A term with No exam – it is very possible to secure a life insurance policy with type 1 diabetes bypassing the medical exam. To secure this type of policy, you still need to answer health questions. The company would still review your prescription report, request a copy of your medical records and run other 3rd party verification. Not every company would consider coverage. Unfortunately, with some, type 1 diabetes is a reason for an auto decline.
The option without a medical exam is convenient and it may offer very important living benefits, based on the carrier and your residence state.
Please reach out to us with your specific information and we would be happy to research the market and see if an option without a medical exam is available for you.
A term with medical exam – this is a very common option to secure a term policy. Typically the steps are as follow:
- Complete an application and schedule the exam
- Meet with a nurse. The appointment can take place either in your home, place or work or a lab
- The carrier would review the results from the exam and request medical records
- Review the records and come back with a decision
The entire process could take 4-8 weeks. It is solely based on the carrier and how fast would your doctor (s) provide the records.
If you would like to learn more about what is term insurance and what is the difference, between term and permanent, you can check out this article.
What information companies would need
Unfortunately, not everyone with type 1 diabetes could qualify for traditional life insurance. There are many factors companies would consider in order to determine eligibility. Below are just some of them:
- Current age – as you know, the current age is a huge rating factor for life insurance. Older we get, more expensive it is to start a policy.
- Age when diagnosed – this is very, very important. Typically, the company would look more favorably to your application, if you were diagnosed later in life.
We worked with a lady in her 30s. She was diagnosed with diabetes type 1 when she was 8 years old. Here current A1C level was 8.4. The combination of when she was diagnosed and A1C level made her not eligible for traditional life insurance at this time. (We offered a different option and encouraged her to check back some time in future, as her A1C could improve or guideless could change)
- Any health complication – with diabetes type 1 it is not uncommon to develop health complications such as heart disease, stroke, kidney failure, blindness, insulin shock, diabetic coma, neuropathy and etc. Life insurance companies would need to know if you have a history of any health complications. They will ask the question on the application and also verify the information.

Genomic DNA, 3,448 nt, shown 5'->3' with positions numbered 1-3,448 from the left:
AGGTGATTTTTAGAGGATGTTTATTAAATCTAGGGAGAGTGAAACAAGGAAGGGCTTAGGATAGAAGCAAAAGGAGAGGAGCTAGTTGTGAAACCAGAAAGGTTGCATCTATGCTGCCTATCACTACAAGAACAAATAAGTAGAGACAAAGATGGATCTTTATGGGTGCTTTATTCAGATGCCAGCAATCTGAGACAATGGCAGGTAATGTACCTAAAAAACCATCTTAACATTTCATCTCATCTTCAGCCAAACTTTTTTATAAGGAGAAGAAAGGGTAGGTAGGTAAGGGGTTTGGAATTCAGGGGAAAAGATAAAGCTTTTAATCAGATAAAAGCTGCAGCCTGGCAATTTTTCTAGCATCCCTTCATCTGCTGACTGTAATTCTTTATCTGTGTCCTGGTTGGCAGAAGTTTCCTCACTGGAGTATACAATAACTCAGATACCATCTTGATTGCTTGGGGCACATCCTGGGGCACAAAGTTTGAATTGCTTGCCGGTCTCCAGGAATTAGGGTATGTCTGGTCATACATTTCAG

- Another thing they would take into consideration is your current glycated hemoglobin or A1C level.
Please look at the image below to determine if your A1C is within healthy limits. The Centers for Disease Control and Prevention has published a detailed guide about A1C, how to measure and to understand the readings.
- Current treatment – how many units of insulin are you currently being prescribed and have the dosage changed in the past years. Typically, companies are looking for control of the condition and stable dosage.
This is what makes securing life insurance with type 1 diabetes so unique. There are many factors that can make a difference in the underwriter’s decision.
Guaranteed Issue Option
There are companies out there that can offer coverage without asking a single health question. This is a guaranteed issue option. Typically, these policies could be higher priced compared to traditional policies and are structured differently. However, for most people, some insurance is better than none.
In conclusion, there could be options to secure life insurance for children with type 1 diabetes. Reach out to us and we would determine which plans you can qualify and provide you with the most affordable option.